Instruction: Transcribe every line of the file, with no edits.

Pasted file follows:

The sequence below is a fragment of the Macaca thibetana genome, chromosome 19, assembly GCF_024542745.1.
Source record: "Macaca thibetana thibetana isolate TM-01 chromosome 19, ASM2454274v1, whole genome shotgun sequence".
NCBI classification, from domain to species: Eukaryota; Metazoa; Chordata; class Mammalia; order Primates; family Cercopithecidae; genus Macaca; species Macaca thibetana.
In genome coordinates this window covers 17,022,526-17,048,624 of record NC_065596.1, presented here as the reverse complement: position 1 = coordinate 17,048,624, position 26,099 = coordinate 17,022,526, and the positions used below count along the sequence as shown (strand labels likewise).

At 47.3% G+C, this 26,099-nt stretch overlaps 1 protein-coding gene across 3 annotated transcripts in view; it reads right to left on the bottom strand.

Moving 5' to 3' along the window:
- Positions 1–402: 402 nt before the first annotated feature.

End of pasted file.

The sequence below is a fragment of the Macaca thibetana genome, chromosome 19, assembly GCF_024542745.1.
Source record: "Macaca thibetana thibetana isolate TM-01 chromosome 19, ASM2454274v1, whole genome shotgun sequence".
NCBI classification, from domain to species: Eukaryota; Metazoa; Chordata; class Mammalia; order Primates; family Cercopithecidae; genus Macaca; species Macaca thibetana.
In genome coordinates this window covers 17,022,526-17,048,624 of record NC_065596.1, presented here as the reverse complement: position 1 = coordinate 17,048,624, position 26,099 = coordinate 17,022,526, and the positions used below count along the sequence as shown (strand labels likewise).

At 47.3% G+C, this 26,099-nt stretch overlaps 1 protein-coding gene across 3 annotated transcripts in view; it reads right to left on the bottom strand.

Moving 5' to 3' along the window:
- Positions 1–402: 402 nt before the first annotated feature.